Getting a patent can be pretty intense process. But, patents can be extremely valuable during their 20 year lifespan. They represent the strongest legal leverage on the planet and they catch the attention of the Fortune 500. You should plan on spending between about $20,000 – $40,000 or more during this 20 year process. That means that your patent should be earning you at least that much money in return and hopefully much more. The process can be split into four steps.
Step 1: Due Dilligence
You are your first and most important investor, so this step, while optional, is critical to your success. This step is when you look around to see if your invention is actually new. Look discretely because you still have to keep the invention a secret. You should do some free looking yourself, first and then have a professional search done next. The search typically takes about three to four weeks to complete. As long as the search results look good, you can move to the next step.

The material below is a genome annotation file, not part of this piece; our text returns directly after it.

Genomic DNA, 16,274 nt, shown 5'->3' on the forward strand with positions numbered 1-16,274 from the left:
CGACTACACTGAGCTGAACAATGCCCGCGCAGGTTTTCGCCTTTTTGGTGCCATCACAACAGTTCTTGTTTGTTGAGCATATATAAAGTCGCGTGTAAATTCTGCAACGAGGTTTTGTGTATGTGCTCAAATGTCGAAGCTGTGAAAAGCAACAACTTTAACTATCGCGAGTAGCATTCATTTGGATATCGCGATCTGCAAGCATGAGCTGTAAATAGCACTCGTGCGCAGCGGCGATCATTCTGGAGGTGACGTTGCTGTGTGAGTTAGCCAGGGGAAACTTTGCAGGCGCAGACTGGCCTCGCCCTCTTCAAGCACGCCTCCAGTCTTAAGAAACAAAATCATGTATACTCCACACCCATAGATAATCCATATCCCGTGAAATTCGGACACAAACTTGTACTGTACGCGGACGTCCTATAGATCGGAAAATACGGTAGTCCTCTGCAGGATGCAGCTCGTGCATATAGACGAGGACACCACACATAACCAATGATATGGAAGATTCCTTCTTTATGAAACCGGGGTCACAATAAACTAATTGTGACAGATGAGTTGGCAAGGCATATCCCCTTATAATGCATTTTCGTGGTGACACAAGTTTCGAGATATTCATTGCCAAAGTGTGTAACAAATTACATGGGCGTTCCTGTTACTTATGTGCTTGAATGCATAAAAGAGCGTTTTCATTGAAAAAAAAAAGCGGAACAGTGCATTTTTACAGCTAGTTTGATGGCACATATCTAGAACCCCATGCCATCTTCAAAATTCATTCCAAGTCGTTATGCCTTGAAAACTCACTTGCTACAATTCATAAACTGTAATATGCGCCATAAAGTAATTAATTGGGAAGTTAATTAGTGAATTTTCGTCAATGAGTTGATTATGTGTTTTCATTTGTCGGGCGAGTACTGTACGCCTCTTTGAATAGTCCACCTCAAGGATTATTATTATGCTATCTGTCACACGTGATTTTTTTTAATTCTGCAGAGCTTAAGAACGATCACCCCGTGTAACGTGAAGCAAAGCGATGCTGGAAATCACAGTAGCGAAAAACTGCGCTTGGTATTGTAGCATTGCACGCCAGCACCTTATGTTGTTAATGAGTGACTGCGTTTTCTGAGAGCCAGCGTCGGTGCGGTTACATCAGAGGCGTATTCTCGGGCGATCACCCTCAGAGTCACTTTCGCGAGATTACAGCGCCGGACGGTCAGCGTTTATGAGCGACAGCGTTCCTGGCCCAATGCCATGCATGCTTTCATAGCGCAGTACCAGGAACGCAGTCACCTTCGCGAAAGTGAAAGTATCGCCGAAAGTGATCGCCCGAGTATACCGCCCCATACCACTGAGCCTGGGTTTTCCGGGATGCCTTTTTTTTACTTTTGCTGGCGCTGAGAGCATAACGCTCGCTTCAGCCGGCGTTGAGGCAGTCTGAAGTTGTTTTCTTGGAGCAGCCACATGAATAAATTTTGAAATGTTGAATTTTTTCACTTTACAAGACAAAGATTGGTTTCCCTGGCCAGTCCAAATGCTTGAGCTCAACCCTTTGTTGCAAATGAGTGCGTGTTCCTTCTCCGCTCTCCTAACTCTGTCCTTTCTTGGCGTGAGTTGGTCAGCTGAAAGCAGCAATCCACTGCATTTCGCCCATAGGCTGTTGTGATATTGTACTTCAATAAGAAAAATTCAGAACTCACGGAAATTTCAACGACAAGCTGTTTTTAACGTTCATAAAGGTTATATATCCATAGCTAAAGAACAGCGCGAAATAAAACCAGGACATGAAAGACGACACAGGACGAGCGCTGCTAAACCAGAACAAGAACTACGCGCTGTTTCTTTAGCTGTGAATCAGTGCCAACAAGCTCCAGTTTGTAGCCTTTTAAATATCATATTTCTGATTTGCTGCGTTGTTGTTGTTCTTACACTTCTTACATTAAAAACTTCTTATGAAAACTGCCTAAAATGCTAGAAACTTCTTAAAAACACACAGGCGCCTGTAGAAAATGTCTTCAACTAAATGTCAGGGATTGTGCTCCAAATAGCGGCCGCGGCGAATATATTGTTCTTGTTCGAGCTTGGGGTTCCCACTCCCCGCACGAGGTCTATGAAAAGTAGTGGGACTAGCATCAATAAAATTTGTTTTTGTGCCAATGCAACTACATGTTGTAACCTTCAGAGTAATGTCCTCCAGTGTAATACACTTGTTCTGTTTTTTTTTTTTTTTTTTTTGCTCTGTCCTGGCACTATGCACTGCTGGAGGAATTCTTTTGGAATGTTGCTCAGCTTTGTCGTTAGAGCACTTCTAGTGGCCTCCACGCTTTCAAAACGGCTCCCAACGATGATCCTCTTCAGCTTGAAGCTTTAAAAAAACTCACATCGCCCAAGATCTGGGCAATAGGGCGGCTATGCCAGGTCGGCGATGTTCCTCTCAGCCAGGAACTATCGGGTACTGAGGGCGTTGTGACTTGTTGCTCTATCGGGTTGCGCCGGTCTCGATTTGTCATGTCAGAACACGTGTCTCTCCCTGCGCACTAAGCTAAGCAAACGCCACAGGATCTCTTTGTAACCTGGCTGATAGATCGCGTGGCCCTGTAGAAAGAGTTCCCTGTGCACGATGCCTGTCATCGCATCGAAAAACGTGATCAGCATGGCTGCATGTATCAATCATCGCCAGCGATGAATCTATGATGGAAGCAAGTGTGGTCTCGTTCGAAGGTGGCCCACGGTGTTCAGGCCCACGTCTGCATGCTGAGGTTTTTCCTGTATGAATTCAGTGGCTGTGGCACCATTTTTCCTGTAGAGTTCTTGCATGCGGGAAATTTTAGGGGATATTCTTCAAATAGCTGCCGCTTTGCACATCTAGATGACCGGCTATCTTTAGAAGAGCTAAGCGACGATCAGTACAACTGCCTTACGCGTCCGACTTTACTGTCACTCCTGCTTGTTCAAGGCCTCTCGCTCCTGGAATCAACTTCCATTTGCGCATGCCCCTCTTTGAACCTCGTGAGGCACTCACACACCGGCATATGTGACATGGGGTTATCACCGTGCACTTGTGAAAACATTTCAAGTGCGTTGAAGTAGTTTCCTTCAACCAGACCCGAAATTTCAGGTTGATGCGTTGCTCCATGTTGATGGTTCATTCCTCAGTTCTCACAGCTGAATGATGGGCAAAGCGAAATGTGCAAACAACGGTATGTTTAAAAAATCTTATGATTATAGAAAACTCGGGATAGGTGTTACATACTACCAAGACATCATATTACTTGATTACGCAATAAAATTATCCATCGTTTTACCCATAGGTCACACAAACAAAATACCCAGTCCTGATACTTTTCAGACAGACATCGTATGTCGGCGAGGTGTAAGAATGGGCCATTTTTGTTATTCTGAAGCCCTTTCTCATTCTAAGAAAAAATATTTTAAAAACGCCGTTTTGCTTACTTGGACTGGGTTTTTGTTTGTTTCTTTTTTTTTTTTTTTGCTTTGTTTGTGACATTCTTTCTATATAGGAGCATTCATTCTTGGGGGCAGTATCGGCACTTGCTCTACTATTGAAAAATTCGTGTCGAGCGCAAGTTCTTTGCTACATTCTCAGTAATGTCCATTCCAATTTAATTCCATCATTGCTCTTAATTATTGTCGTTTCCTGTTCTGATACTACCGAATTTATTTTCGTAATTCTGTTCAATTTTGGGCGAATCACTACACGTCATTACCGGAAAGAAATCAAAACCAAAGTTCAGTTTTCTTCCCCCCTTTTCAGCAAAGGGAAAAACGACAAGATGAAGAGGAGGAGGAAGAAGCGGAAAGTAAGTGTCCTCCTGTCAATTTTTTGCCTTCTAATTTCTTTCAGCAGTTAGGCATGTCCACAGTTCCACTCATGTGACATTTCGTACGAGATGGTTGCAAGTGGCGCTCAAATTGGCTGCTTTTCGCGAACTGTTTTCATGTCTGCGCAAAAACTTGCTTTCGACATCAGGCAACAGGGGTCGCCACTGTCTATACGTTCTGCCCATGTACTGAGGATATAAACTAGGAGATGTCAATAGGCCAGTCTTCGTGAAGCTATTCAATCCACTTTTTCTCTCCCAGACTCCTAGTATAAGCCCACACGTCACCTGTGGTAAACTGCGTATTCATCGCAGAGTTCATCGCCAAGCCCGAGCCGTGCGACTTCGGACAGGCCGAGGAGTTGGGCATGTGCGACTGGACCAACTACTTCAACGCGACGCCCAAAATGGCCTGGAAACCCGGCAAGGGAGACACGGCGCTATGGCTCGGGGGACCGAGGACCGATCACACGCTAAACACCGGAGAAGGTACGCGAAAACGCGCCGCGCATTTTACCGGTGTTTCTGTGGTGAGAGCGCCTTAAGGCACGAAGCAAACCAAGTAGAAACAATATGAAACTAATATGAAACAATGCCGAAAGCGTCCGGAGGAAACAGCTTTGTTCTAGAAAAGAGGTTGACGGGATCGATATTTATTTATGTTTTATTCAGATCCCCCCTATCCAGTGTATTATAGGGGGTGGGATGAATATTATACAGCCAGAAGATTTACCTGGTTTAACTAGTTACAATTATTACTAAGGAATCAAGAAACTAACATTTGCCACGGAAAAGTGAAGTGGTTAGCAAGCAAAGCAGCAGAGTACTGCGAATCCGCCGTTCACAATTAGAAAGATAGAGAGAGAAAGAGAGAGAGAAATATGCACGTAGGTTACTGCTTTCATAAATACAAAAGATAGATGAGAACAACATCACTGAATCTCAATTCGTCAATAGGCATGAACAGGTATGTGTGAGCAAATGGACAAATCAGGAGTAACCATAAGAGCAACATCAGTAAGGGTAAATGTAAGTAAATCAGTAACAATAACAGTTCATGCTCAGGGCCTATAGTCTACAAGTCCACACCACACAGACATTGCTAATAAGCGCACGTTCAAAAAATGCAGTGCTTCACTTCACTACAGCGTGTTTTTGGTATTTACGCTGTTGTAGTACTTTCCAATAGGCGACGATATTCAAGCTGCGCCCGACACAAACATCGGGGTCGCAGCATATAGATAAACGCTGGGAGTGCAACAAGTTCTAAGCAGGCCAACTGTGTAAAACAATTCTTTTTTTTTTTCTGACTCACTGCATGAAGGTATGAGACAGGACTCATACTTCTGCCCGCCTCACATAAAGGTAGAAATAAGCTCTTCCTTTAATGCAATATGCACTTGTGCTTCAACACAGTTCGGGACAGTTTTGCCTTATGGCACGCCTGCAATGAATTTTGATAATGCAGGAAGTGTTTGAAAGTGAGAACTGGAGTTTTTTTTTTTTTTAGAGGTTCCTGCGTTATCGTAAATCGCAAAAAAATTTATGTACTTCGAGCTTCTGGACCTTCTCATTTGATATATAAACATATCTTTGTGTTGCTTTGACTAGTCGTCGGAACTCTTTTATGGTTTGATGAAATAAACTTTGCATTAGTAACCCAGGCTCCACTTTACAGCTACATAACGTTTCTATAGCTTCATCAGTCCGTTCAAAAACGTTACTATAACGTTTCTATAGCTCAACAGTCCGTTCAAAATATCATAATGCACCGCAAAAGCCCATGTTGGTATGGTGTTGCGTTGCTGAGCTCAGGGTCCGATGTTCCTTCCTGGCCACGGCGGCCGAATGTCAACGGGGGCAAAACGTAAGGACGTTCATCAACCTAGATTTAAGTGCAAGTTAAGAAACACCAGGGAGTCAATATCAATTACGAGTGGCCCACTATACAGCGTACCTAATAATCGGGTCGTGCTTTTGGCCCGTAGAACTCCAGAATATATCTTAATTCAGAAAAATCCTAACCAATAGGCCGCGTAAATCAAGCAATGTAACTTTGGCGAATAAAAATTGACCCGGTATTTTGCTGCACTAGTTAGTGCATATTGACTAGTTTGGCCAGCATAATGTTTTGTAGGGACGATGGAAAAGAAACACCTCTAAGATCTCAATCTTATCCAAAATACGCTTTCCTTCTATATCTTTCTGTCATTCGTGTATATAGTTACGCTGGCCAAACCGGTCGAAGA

Step 2: Application
The second step is the application step, where we prepare and file a patent application. This step usually takes anywhere from six to nine weeks, on average. This is where you carefully describe your invention, following the ten thousand pages of rules at the patent office, and making sure that you prepare for the next step. Once this step is complete, you are patent pending and do not have to keep your invention secret any longer.
Step 3: Negotiation
Most patent applications are initially rejected and you generally have to convince the Examiners at the patent office that they will not get into trouble by allowing your patent. This step usually takes six to eighteen months and there is no guarantee that you will make it through. But, if you do, you will have your patent and move on to the next step.
Step 4: Allowance & Maintenance
The fourth and final step is the allowance and maintenance step. In this step there are four sets of filings to make with the government and four fees to pay. You cannot pay early and you cannot pay late or you lose your rights. Each set is about three to four years from the previous set, so it is critical to keep track of deadlines and keep in contact with your attorney so that nothing is missed.
If you are able to go through all these steps successfully, you will have a patent that lasts for twenty years and that is a great asset to have.